The events come nearly two months into the continent’s annual rainy season that extends from June to November, according to The Straits Times.
A 2016 study showed that typhoons in Asia had gotten 50 percent more intense in the last 40 years due to increased ocean temperatures and were likely to get even more intense due to climate change, The Guardian reported.
In Vietnam, Typhoon Son Tinh made landfall as a tropical depression on Wednesday, The Straits Times reported.
It led to flash floods and landslides that claimed at least 21 lives and inundated villages in the country’s north, CNN reported.
The flooding has damaged 15,000 homes and submerged 110,000 hectares (approximately 271815.92 acres) of farmland, The Straits Times reported.
In Shanghai, another tropical storm forced more than 190,000 people to evacuate as it made landfall Sunday afternoon.
“Ampil, the 10th typhoon this year, has made landfall on the island of Chongming in Shanghai at 12:30 p.m. local time Sunday (12:30 a.m. ET), packing winds of up to 28 meters (approximately 75.5 feet) per second near its eye,” the municipal meteorological observatory told state-run media outlet Xinhua, according to CNN.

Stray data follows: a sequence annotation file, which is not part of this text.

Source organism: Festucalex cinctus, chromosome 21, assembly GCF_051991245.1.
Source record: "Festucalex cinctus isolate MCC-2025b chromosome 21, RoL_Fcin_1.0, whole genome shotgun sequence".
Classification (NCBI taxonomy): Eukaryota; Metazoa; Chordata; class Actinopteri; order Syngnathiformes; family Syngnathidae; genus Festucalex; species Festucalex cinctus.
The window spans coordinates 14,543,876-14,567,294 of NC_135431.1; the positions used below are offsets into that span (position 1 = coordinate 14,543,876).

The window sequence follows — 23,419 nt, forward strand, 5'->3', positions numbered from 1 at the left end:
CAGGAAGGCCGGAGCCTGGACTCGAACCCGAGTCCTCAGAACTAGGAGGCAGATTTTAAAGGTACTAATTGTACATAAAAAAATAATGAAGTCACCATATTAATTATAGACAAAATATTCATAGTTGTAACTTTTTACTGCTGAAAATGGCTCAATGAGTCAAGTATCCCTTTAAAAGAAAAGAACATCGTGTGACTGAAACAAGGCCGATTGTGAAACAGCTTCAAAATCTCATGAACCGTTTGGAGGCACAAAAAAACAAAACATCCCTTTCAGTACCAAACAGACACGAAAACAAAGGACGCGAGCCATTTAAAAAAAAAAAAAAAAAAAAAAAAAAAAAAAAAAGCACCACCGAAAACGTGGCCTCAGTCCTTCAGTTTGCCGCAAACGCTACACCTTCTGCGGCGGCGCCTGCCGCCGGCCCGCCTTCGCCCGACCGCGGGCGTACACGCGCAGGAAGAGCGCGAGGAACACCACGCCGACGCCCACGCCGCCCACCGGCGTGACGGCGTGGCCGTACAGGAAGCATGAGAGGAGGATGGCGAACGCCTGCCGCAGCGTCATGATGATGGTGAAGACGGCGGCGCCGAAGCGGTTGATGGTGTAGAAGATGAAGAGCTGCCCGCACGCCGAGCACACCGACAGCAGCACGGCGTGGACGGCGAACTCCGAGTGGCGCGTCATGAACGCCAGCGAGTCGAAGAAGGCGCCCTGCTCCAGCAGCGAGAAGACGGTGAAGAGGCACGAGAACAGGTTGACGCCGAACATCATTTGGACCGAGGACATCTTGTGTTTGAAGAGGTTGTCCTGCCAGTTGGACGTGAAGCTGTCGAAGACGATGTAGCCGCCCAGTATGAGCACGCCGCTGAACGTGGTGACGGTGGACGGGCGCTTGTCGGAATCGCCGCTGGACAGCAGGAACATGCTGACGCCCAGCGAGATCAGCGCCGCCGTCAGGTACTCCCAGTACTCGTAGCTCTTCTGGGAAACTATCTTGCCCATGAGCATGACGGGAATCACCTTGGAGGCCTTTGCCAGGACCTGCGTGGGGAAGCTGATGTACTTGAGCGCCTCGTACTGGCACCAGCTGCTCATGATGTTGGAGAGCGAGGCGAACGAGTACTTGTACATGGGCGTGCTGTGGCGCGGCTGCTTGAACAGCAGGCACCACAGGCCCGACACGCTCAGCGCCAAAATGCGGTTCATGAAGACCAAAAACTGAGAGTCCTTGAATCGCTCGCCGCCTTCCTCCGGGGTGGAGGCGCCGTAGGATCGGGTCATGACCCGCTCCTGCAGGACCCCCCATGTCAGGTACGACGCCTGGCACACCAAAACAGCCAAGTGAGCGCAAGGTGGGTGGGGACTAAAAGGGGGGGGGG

Both of these storms also battered the Philippines, which is now seeing the end of Tropical Depression 13W or Josie.
Philippines authorities said Saturday that at least five people have died and more than 700,000 have been impacted by floods and landslides caused by heavy rain, The Straits Times reported.
Finally, a deadly heat wave has struck Japan as it recovers from catastrophic flooding.
The heat wave has lasted two weeks and killed at least 30 people, BBC News reported Saturday.
The government issued new warnings Monday as the nation’s highest ever temperature of 41.1 degrees Celsius (approximately 106 degrees Fahrenheit) was recorded in Kumagaya in Saitama outside Tokyo, The Times of India reported.
Temperatures in Kyoto have stayed above 38 degrees Celsius (approximately 100 degrees Fahrenheit) for seven days, the longest in recorded history.
CNN’s Van Dam reported that the heat wave had impacted around 90 percent of the country and that the heat index, which factors in humidity, had risen into the 40s.
“Sweating is only as good as your body’s ability to evaporate that sweat off of the skin. Heat indices in the mid 40s are making it nearly impossible for the body’s response to properly take effect,” he told CNN.
The heat wave is also making it harder for volunteers working in areas of the country hit by devastating floods earlier in the month, BBC News reported.
— EcoWatch (@EcoWatch) March 17, 2018